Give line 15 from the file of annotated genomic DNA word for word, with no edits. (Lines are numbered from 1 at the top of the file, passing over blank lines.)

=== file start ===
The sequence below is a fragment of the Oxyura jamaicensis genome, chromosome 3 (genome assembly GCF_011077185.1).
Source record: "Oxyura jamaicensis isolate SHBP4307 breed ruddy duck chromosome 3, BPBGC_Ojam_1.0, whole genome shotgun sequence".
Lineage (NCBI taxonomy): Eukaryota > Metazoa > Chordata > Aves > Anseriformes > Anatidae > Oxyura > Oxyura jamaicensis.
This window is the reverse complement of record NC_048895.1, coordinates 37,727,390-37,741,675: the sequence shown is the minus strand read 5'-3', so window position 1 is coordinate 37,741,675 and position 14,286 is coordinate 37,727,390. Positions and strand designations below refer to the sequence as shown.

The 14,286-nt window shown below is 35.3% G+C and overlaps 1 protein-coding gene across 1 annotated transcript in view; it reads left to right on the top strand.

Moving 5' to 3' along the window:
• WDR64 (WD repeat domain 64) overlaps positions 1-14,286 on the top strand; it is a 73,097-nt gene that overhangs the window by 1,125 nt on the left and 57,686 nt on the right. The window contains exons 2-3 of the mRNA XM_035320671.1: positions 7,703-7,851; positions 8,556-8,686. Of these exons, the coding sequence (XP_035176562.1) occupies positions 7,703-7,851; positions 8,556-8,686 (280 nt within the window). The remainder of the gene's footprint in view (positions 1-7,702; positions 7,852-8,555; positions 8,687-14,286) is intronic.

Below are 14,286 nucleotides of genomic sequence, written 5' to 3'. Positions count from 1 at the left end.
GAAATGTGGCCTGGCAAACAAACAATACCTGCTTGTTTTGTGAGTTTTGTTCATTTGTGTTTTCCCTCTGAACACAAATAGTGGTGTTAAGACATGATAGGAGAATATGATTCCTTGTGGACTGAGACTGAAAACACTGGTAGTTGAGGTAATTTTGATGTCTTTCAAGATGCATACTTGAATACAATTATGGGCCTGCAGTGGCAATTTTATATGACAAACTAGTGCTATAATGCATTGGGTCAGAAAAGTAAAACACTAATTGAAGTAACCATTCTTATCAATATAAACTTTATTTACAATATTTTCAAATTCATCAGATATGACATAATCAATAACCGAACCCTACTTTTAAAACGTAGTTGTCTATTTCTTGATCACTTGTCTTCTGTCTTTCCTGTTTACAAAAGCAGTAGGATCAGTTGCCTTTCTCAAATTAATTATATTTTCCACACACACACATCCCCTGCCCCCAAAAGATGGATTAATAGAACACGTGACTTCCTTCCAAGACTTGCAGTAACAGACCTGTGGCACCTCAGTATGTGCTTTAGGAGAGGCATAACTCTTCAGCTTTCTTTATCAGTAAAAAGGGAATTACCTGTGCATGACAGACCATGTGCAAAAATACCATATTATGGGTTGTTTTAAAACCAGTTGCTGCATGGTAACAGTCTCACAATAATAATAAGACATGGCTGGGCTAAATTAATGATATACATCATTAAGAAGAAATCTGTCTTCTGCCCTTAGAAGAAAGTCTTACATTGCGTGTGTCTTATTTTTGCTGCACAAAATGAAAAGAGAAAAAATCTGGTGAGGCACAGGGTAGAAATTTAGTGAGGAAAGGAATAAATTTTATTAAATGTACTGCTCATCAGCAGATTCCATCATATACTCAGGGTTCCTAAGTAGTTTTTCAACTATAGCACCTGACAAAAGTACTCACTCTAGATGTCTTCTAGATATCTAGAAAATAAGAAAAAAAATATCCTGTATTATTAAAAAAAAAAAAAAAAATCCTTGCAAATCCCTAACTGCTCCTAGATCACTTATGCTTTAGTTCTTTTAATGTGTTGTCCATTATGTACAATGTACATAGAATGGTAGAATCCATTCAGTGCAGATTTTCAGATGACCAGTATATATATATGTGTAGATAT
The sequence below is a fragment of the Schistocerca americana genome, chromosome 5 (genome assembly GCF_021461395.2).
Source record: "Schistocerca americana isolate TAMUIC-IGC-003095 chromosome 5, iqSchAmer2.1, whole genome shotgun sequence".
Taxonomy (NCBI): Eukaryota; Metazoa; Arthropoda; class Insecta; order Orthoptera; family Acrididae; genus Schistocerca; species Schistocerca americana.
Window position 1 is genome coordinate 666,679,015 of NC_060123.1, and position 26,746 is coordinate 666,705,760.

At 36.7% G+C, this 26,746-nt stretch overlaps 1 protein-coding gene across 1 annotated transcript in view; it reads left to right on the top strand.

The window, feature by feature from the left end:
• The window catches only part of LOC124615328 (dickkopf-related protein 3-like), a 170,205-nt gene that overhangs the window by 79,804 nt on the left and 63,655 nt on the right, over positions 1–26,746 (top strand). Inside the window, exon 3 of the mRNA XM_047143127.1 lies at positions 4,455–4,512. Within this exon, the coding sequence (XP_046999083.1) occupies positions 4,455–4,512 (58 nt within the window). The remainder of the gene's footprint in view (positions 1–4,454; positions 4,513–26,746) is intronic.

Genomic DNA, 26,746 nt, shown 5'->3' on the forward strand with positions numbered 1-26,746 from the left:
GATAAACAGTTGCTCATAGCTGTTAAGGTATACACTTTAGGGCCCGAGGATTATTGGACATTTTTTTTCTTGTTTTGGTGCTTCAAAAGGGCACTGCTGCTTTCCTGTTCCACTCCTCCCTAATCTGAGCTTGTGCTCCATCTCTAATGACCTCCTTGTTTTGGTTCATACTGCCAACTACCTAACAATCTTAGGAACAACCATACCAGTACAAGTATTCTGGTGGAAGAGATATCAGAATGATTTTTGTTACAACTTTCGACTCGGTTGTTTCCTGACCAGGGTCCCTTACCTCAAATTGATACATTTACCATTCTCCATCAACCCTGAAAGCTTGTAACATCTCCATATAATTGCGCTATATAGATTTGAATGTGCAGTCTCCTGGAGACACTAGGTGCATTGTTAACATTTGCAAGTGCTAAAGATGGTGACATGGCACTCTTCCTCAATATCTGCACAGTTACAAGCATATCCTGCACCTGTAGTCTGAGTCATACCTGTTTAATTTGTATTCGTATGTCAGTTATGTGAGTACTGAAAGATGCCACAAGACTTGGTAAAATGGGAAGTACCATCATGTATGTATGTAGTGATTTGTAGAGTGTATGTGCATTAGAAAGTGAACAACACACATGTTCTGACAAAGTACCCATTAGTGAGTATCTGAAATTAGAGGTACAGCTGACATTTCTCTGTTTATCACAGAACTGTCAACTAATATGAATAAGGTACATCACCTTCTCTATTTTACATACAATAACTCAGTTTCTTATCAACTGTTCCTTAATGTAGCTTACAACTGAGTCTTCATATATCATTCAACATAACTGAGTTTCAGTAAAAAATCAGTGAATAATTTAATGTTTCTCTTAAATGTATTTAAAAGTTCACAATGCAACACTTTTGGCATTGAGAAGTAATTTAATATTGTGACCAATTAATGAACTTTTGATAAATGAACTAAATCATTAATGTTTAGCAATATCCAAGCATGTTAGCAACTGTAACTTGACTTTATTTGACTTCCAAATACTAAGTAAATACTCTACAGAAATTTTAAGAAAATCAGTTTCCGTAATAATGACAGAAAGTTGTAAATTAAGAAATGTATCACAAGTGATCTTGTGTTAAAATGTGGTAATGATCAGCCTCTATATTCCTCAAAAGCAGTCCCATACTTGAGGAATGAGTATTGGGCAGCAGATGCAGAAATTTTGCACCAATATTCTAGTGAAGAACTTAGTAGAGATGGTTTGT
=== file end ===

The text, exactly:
The window, feature by feature from the left end: